In Emma's Gift, a recent title authored by Métis writer Deborah L Delaronde-Falk, celebrates a little-known Métis event known as annual preparation of Kings’ Day, the Epiphany. Emma wants to participate in her community’s annual ‘King’s Day’ celebration that is held every year on January 6th. She loves to see the gifts that are given and hear the stories people tell when they visit. Her mother, however, feels that Emma is too young. When Emma’s grandmother hurts herself, Emma reluctantly agrees to help.
In Halfling Spring: An Internet Romance, a series of notes unfolds the dance of desire versus trust through a long season of actual and metaphorical springtime. This poetry volume features the artwork of Ojibwe artist Leo Yerxa. Joanne Arnott is a Métis/mixed-blood writer, born in Manitoba and based in Coast Salish territories on the west-coast. A publishing and performing poet since the 80s, a blogger in more recent years, Joanne is mother to six young people, all born at home.
A Moon Made of Copper is a collection of nonfiction poems that look at the continual maturing and growth of a human being. The poems were written while touring across Canada, and they capture poet Chris Bose's experiences meeting people, wandering different cities, and getting into adventures and mis-adventures. Chris Bose is from the N'laka'pamux Nation in BC, and currently spends his time in Kamloops, BC. He is is a writer, multi-disciplinary artist, musician, and filmmaker.
Aaron Paquette won third place for the the 2015 Burt Award for First Nations, Métis and Inuit Literature. Written and illustrated by Aaron Paquette Lightfinder is a young adult fantasy novel about Aisling, a young Cree woman who sets out into the wilderness with her Kokum (grandmother), Aunty and two young men she barely knows. They have to find and rescue her runaway younger brother, Eric. Along the way she learns that the legends of her people might be real and that she has a growing power of her own.
Walking in Balance: Meeyau-ossaewin is Ojibwe linguist Basil Johnston's third bilingual volume is the follow up to the teachings and lessons found in Gift to the Stars and Living in Harmony. This title contains 8 stories in English and Ojibwe beginning with Winonah; Maudjee-Kawiss; Pukawiss; Nana'b'oozoo - The Beginning; Never Take More Than; Wolves Teach Nana'b'oozoo; Cheeby--aub-oozoo; and Nana'b'oozoo's Revenge. The stories reflect a code of conduct inherent in Ojibwe teachings.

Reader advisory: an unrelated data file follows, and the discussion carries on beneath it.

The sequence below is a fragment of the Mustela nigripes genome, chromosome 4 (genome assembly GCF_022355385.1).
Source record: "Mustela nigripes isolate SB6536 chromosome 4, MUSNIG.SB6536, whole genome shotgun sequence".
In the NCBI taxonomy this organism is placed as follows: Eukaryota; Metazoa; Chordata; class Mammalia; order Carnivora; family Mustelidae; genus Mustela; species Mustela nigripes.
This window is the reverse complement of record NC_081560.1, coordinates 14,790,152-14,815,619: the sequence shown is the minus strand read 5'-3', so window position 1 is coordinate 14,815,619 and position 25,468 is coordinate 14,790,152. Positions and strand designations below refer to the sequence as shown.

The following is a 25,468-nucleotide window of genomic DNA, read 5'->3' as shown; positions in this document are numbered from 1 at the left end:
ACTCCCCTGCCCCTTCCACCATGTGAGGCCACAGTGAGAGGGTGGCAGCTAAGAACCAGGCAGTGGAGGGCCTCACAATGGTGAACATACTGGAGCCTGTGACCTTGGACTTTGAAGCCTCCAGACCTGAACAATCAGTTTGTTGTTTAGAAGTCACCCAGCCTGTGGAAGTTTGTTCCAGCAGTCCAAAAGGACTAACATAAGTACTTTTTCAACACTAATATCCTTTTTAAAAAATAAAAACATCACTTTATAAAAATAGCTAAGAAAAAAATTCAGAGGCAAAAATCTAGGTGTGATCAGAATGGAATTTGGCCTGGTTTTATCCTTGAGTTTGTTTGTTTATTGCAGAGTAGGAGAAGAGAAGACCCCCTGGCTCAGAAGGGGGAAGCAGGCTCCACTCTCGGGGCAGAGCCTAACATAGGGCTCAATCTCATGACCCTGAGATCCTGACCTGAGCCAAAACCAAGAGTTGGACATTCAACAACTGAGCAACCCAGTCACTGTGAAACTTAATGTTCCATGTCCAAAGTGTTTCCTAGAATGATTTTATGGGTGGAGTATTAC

Living in Harmony, Mino-nawae-indawaewin is the second title by Ojibwe linguist and storyteller Basil Johnson in the Anishinaubaemowin Series. This collection, commissioned by Zagamok Wasseyaankaan Anishinaabebigewin, contains 10 stories in English. The Ojibwe language version follows each story. These legends and oral traditions are meant to be read aloud resources for elementary students. They are also suitable for adult literacy students and anyone interested in knowing more about Anishinaabe traditional stories.
Think Indian: Languages are Beyond Price is a collection of essays written by the language scholar and storyteller Basil Johnston. This volume contains 27 articles that cover topics such as language, stories and storytelling, identity, Ojibwe culture, humour, writing, and education. Where is the flour? is the title of a humourous account of Cape Croker member Norman Peter Joshua Jones' adventures in Hollywood as an Indian extra during the 1930s and 1940s.
The Gift of the Stars: Anangoog Meegiwaewinan is a recently published collection of Ojibwe stories for children and young adults written by the renowned author and linguist Basil Johnston. This collection, commissioned by Zagamok Wasseyaankaan Anishinaabebiigewin, contains 10 read aloud stories in English. The Ojibwe language version follows each story. These legends and oral traditions are meant to be read aloud resources for elementary students. They are also suitable for adult literacy students and anyone interested in knowing more about Anishinaabe traditional stories.
The Glass Lodge is a slim volume of poems by Mistawasis Cree writer John McDonald. Writing about his experiences as a street kid in Prince Albert and Calgary, McDonald offers readers a frank and honest look at life through the lens of an Aboriginal man who has experienced pain, addiction, love, identity issues, racism, and hope. His journey is heartfelt and compelling. The work contains mature themes and language. This book is selected as a recommended title in the 2009 First Nations Libraries Community Reads program.